In 2007 I got pregnant again. The doctors followed me for my entire pregnancy and at my first ultrasound all looked well. They told me I should come back in a month and check to make sure all was still well. I was happy that all look good, but when a month came around I had to fight to get that ultrasound. I eventually was able to get it at 20 weeks and it was then my heart broke all over again. This baby, another girl, had tumors in her heart. I was filled with the anxiety that she would not make it. I was afraid to plan for anything too far out, but I also felt that I had to enjoy the pregnancy. I worked throughout my pregnancy and they planned to induce at 39 weeks. I was excited to meet my baby at that point but still slightly scared of what was to come. They induced me on a Tuesday and I was sent home on Wednesday because the baby just wouldn’t come. On Thursday I went in for an ultrasound and WP_20140521_001the baby hadn’t grown in two weeks so it was back to the hospital for induction again. Once again the baby was not coming and they wanted to check on her again. The baby was breech and I was sent for an emergency C-section. Fiona was born at 2:42 on January 18th. I was so happy but didn’t get a chance to hold her before she was swept away to the NICU. I went to the NICU after I was finally able to move my body. She was in the NICU for four days to wait for a duct in her heart to close and to see if her heart could function after it did. All went well and I was sent home after four days. Our lives were good, and aside from some appointments to check on her, our lives were pretty normal until she was seven months old. Early September in 2008 I started to notice her having infantile spasms and knew what to look for because we had her in to see a neurologist since birth. I wasn’t completely sure but I was guessing that was what it was, but I ignored it at first. I let it go until others saw it also. She was admitted to the hospital on September 11, 2008 and was kept for six days to monitor and get meds adjusted. By December 1, 2008 she was seizure free and stayed that way until October 1, 2010. That day was one of the most terrifying days of my life. She was sick and had gone down for a nap. She awoke and was just staring at the ceiling. I went to her and tried to move her head but it was locked into place. She was just staring ahead and could not move. This went on for 15 minutes and then she seemed tired but well. We rushed her to the hospital and on the way it started again. She was again unable to move, only this time she was vomiting all the while. She was still in a seizure when we arrived in the emergency room. They gave her a medicine that stopped it immediately and they ran all kinds of tests but there was no cause for the fever that she had earlier in the day that caused this seizure. Once again, after this episode, all was well. This calm period went on for about a year then she started having a new type of seizure. She would wake up and scream and rock and all sorts of other things. At first I thought it was a night terror until she WP_20130321_001-1started to have them during the day. She would be up 10-20 times a night and have 3-7 during the day. I called the doctor and he wouldn’t see her or even talk to me; he just sent me a message to increase her meds and add new ones. She was suffering this entire time. I reached out but everyone said it was just night terrors or a febrile seizure. I felt alone and I was getting no sleep. I was afraid of what was happening to Fiona and her behavior was awful. Finally I decided to take her to her primary care doctor and he got the neurologist on the phone. We set up long term monitoring for Fiona and she went in two days after her birthday in 2012. We were in the hospital for four days that time. It took four days to have a seizure during the day that didn’t follow a nap. It was a long and hard process but her meds were once again adjusted and it worked. Since then she wakes up once in a while with a scream. She has started to have episodes at school where her eyes go back and forth quickly and she sees things. These have only happened at school so I have never seen it myself. Every once in a while I will catch her eyes with a look that says maybe she might be having a seizure but it never amounts to anything and more recently she has complained about feeling funny. I hope nothing comes of these things and she remains seizure free.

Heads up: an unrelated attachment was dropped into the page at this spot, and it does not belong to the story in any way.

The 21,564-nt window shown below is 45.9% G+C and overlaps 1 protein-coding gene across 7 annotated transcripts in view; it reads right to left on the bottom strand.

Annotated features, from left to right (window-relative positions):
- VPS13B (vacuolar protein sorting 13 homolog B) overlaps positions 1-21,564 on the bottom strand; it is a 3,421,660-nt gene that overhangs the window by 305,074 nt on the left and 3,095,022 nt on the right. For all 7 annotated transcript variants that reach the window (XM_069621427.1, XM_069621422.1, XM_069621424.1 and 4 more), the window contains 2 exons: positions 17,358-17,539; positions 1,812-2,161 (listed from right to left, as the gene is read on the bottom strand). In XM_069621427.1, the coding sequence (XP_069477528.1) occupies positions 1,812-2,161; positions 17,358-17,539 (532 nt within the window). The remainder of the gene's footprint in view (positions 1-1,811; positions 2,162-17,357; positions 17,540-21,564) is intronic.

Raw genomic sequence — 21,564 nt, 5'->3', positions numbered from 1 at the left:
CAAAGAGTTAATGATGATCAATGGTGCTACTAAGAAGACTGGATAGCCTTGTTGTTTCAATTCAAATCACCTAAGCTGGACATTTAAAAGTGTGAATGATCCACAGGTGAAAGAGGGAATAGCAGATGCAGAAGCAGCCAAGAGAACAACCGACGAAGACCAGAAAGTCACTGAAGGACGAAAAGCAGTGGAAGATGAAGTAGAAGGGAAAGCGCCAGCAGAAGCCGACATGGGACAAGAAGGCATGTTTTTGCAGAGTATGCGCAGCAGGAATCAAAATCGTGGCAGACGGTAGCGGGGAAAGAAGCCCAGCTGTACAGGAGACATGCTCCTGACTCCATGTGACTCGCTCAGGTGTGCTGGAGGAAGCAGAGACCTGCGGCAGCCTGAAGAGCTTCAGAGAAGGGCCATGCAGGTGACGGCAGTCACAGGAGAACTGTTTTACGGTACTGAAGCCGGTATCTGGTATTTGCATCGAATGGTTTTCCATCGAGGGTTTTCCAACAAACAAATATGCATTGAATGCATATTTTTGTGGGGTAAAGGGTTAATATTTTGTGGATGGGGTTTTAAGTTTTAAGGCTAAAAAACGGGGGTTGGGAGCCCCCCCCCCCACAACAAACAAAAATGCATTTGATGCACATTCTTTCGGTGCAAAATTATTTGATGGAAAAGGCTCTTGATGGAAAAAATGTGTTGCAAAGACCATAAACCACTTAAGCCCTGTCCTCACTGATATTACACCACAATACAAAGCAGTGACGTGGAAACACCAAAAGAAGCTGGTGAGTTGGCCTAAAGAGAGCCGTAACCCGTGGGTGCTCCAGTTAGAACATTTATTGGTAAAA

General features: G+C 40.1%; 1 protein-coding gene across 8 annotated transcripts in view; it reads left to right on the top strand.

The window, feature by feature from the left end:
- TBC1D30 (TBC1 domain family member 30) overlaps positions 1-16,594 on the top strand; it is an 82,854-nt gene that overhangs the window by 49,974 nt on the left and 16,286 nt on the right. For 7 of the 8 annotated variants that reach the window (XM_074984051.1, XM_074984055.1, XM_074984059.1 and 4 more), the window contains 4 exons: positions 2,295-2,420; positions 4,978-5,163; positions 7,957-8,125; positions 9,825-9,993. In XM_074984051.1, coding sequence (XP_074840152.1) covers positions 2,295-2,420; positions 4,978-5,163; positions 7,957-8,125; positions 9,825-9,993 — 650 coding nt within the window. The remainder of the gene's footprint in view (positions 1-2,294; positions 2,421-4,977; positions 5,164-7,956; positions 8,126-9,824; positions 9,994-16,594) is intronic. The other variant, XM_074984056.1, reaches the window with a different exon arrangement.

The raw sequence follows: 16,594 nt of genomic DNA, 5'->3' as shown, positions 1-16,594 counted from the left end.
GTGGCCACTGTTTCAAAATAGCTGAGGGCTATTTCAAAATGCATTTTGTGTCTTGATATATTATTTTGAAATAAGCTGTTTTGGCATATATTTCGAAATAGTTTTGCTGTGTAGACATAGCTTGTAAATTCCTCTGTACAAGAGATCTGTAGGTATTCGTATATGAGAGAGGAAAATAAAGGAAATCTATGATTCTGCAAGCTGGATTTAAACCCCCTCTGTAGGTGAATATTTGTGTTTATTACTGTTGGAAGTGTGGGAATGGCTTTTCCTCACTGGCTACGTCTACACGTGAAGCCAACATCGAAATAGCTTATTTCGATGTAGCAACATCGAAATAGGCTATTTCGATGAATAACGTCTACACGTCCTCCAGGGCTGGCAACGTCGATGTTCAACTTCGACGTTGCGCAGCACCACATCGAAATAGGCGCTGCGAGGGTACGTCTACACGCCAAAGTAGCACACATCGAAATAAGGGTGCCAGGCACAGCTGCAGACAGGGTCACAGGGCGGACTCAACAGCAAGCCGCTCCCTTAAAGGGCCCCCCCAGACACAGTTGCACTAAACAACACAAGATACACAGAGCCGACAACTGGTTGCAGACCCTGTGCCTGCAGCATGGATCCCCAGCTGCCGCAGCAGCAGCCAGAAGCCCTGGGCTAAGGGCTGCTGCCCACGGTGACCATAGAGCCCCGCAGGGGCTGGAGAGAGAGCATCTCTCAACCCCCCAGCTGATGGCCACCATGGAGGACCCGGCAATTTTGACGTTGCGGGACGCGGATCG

During this time I also had another baby girl. Bonnie is 3 and so far has no signs of TSC though she has yet to have any genetic tests done. When she is much older they may do an MRI to check to see if she has an signs in her brain but for now she is health and happy.